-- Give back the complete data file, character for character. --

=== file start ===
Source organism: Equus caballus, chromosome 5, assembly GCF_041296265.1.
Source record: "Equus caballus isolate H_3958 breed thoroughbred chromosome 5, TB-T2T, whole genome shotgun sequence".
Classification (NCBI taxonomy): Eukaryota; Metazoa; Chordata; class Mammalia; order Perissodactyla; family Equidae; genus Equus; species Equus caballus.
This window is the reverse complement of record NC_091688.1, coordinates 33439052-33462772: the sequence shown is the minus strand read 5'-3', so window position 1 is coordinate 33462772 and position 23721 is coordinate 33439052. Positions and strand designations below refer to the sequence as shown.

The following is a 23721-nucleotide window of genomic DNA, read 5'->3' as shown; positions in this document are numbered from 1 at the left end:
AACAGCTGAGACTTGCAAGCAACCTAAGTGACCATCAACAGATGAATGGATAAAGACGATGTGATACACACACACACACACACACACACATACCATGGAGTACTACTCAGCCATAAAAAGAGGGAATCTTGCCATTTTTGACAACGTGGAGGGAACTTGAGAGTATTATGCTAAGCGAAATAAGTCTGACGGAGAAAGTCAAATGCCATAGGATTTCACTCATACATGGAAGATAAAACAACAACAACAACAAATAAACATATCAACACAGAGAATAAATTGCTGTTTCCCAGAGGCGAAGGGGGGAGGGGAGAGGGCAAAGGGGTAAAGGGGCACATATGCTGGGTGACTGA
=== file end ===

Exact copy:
Source organism: Equus caballus, chromosome 5, assembly GCF_041296265.1.
Source record: "Equus caballus isolate H_3958 breed thoroughbred chromosome 5, TB-T2T, whole genome shotgun sequence".
Classification (NCBI taxonomy): Eukaryota; Metazoa; Chordata; class Mammalia; order Perissodactyla; family Equidae; genus Equus; species Equus caballus.
This window is the reverse complement of record NC_091688.1, coordinates 33439052-33462772: the sequence shown is the minus strand read 5'-3', so window position 1 is coordinate 33462772 and position 23721 is coordinate 33439052. Positions and strand designations below refer to the sequence as shown.

The following is a 23721-nucleotide window of genomic DNA, read 5'->3' as shown; positions in this document are numbered from 1 at the left end:
AACAGCTGAGACTTGCAAGCAACCTAAGTGACCATCAACAGATGAATGGATAAAGACGATGTGATACACACACACACACACACACACACATACCATGGAGTACTACTCAGCCATAAAAAGAGGGAATCTTGCCATTTTTGACAACGTGGAGGGAACTTGAGAGTATTATGCTAAGCGAAATAAGTCTGACGGAGAAAGTCAAATGCCATAGGATTTCACTCATACATGGAAGATAAAACAACAACAACAACAAATAAACATATCAACACAGAGAATAAATTGCTGTTTCCCAGAGGCGAAGGGGGGAGGGGAGAGGGCAAAGGGGTAAAGGGGCACATATGCTGGGTGACTGA